Maybe Next Year…


Chaminade University’s Carlson Fitness Center is nearly empty on Jan. 17, despite the common New Year’s resolutions to “go to the gym”.

We are only halfway through the first month of 2020 and New Year’s resolutions are quickly being forgotten or given up on. Seeing that it takes approximately three weeks to break a habit and up to two months to form a new one, there are certain behavioral patterns that are harder to shake than others. Here are some of the recurring failed New Year’s resolutions seen from year to year: 

Go to the gym
Once the clock strikes midnight and the new year has arrived, it is time to become reacquainted with that abandoned gym membership. But for many, it is only a matter of time before the kids’ soccer practice went late and dinner won’t cook itself or one’s homework load makes it impossible to get to the gym. Well, there is always next year to attain that summer bod … 

Eat right
The most appropriate time for self-induced food comas and sugar-overloads is Christmas and New Year’s. By the end of it all, eating right seems like a resolution that could actually stick. However, meal prep and healthy, home-cooked dinners become too time consuming. All of a sudden you have reverted to the quickest, easiest options: fast food and TV dinners.

Save money
Christmas is expensive. In 2019, a Gallup study showed that American adults spent approximately $920 on gifts, reaching a total of $1 trillion on holiday spending nationwide. It is understandable that people are eager to preserve what is left of their savings by the time the new year rolls around. But after the renewal of that gym membership and reverting to your fast-food diet, the idea of saving money starts to fade away.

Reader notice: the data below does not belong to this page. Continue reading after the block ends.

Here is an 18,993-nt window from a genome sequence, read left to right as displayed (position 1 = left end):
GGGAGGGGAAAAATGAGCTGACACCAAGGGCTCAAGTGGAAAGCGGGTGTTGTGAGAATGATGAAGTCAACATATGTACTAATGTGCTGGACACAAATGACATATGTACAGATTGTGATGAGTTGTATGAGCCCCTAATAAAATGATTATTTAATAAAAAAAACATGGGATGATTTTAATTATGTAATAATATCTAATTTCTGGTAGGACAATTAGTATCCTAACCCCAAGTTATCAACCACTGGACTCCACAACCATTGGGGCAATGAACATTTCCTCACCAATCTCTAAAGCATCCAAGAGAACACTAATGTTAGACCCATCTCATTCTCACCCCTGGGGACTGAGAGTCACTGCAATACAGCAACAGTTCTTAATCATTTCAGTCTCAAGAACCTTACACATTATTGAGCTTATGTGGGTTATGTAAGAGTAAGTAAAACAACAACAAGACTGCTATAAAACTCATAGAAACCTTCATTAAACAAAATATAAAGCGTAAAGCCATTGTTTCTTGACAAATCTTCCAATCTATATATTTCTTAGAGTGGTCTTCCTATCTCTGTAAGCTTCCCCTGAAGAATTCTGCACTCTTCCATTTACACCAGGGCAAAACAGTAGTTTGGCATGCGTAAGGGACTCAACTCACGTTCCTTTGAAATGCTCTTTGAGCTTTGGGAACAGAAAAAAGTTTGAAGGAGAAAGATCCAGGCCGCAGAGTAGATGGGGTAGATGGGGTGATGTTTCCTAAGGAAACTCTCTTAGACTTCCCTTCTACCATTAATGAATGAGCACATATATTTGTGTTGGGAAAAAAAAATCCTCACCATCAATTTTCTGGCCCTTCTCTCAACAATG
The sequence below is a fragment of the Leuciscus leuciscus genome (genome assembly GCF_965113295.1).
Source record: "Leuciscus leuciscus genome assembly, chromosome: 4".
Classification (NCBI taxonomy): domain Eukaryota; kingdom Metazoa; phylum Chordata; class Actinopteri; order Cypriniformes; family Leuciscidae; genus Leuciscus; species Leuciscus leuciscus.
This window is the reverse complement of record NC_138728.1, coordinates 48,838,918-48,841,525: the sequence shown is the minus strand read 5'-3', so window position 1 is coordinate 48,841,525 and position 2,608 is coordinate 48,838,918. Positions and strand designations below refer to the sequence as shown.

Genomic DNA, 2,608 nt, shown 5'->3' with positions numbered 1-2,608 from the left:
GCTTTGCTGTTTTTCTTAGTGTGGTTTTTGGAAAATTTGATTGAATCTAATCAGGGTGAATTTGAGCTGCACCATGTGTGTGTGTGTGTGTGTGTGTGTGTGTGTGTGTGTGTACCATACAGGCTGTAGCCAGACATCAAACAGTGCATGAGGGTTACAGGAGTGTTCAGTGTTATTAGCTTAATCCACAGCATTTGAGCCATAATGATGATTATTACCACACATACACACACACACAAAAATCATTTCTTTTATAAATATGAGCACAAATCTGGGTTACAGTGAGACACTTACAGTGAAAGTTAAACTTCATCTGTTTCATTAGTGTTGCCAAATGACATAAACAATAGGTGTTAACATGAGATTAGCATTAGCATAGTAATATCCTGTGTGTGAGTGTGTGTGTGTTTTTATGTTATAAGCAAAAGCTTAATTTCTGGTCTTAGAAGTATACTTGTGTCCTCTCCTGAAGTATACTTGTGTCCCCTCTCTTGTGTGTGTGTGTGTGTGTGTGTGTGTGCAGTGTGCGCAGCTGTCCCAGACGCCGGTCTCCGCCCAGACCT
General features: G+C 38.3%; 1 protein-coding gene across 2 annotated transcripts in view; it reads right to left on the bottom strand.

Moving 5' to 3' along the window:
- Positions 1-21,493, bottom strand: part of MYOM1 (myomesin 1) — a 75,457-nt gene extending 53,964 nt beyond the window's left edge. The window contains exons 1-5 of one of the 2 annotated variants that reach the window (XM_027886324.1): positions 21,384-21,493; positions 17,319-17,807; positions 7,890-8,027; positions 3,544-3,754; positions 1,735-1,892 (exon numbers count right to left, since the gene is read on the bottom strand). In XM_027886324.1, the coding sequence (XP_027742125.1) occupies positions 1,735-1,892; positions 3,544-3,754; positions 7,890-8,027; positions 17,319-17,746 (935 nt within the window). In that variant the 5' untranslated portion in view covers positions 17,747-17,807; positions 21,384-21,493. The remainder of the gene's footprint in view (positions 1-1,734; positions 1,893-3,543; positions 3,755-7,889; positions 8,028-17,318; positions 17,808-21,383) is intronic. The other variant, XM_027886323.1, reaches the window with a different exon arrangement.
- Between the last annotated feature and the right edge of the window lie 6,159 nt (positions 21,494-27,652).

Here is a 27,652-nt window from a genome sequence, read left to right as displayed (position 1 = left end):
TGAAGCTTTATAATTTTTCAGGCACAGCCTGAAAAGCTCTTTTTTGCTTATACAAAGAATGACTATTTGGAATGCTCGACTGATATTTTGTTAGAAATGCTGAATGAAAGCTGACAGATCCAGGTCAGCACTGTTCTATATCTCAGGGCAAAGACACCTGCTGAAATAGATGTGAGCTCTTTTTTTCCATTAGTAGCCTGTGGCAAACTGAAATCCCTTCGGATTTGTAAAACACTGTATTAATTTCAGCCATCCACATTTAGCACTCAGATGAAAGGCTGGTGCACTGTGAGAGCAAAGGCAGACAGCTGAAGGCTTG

Spend more time with family
The holidays do a great job of reminding people about the importance of family time. It is common to want to remain in that holiday spirit long after it is gone. So, many promise themselves a weekly visit to catch up with the family. Sadly, life beckons and returning to your busy schedule makes this resolution far-fetched. Thank God for Facebook.

Read more
Knocking out a few books from your list of must-reads is more difficult than it seems. Reading for pleasure is quite the commitment, especially for students who have a stack of mandatory “classics” to get through by the end of the semester. After a long day of analyzing “Macbeth”, the only reading you’ll be doing are the subtitles on Netflix. But hey, it’s the thought that counts.

Wanting to sit down and reflect on life’s blessings and curses is the best way to stay present amidst all that the new year has to offer. But fast-paced days make “stopping to smell the roses” an unlikely habit to build. Besides, Tweeting your feelings by the hour is pretty much the same thing, right? 

Stop smoking
Whether it is cigarettes or vaping, smoking is one of the hardest resolutions to stay with. According to research from the Ontario Tobacco Survey, it takes an average of 30 attempts to quit smoking before the habit is successfully broken. Pledging to break one’s addiction to nicotine may end up coming back around more often than just in January.